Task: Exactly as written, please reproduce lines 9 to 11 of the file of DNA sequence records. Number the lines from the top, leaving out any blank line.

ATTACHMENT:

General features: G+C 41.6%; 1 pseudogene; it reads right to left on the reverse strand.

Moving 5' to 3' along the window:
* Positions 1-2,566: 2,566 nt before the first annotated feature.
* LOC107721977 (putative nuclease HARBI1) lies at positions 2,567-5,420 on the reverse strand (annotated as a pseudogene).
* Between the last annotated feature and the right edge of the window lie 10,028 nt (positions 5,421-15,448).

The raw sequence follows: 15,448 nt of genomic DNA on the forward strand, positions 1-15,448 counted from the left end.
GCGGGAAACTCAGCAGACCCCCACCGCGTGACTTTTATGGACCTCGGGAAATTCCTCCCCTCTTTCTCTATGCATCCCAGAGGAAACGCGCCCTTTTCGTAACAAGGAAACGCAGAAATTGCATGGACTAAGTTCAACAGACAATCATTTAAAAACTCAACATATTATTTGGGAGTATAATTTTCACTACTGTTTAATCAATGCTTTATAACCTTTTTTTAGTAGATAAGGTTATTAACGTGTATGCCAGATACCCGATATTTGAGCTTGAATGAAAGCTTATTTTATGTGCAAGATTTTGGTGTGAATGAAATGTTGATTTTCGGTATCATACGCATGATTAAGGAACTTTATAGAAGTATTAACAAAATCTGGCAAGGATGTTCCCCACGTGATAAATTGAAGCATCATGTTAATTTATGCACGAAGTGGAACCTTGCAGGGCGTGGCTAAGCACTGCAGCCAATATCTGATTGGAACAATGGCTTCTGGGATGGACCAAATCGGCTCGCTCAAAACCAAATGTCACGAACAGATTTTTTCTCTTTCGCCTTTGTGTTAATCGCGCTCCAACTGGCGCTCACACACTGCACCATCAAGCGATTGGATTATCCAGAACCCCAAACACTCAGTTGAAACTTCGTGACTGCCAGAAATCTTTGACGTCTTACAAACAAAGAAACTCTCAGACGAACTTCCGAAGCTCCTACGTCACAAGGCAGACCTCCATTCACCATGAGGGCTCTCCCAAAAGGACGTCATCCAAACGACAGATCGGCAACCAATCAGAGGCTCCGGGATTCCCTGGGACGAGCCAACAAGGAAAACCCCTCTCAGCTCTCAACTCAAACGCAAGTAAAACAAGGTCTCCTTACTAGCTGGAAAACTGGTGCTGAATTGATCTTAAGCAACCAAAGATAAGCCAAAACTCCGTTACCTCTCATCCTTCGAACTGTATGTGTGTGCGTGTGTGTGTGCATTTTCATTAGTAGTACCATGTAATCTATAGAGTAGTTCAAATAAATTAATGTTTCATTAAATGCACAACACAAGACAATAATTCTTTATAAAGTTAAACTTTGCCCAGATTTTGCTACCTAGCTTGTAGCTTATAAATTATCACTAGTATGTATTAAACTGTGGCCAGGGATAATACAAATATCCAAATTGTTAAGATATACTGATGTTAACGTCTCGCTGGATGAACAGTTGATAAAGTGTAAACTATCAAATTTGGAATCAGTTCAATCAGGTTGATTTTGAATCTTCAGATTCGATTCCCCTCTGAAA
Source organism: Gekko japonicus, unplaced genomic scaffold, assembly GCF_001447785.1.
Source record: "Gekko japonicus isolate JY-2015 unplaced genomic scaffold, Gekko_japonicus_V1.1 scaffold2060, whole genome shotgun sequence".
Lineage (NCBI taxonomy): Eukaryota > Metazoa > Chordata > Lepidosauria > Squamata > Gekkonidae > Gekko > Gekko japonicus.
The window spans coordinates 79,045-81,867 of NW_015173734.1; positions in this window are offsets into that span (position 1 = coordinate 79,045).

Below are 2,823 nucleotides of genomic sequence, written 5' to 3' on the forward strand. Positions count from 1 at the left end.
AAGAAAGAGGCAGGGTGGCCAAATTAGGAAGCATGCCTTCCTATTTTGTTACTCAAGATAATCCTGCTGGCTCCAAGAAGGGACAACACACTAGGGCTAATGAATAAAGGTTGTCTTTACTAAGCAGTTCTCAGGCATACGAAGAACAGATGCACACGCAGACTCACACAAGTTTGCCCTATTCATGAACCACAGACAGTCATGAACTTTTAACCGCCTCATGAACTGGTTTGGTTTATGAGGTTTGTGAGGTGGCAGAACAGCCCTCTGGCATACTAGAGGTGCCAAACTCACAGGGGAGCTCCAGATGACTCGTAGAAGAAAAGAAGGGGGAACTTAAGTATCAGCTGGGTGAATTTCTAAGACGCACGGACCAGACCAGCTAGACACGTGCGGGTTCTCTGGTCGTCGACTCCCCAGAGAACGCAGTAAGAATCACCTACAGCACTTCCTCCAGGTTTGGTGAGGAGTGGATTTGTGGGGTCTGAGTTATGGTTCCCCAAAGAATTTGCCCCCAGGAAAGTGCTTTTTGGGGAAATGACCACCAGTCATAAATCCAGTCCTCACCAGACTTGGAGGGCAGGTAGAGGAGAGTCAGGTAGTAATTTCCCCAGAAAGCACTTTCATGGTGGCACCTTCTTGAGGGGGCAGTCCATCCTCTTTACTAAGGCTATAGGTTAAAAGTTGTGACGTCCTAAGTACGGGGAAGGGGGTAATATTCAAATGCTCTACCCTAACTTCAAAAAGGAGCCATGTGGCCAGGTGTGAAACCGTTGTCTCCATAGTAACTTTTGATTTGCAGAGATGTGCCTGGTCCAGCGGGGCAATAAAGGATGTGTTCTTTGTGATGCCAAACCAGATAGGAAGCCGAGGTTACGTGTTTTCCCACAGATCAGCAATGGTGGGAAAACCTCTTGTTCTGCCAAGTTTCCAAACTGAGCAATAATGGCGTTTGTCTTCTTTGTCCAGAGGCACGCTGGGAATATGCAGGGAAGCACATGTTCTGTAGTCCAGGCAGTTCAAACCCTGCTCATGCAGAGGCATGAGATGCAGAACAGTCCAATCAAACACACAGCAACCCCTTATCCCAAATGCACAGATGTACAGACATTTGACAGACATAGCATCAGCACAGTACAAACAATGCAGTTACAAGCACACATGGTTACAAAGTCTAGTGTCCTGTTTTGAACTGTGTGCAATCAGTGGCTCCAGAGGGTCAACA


Source record: "Gekko japonicus isolate JY-2015 unplaced genomic scaffold, Gekko_japonicus_V1.1 scaffold2060, whole genome shotgun sequence".
Lineage (NCBI taxonomy): Eukaryota > Metazoa > Chordata > Lepidosauria > Squamata > Gekkonidae > Gekko > Gekko japonicus.
The window spans coordinates 79,045-81,867 of NW_015173734.1; positions in this window are offsets into that span (position 1 = coordinate 79,045).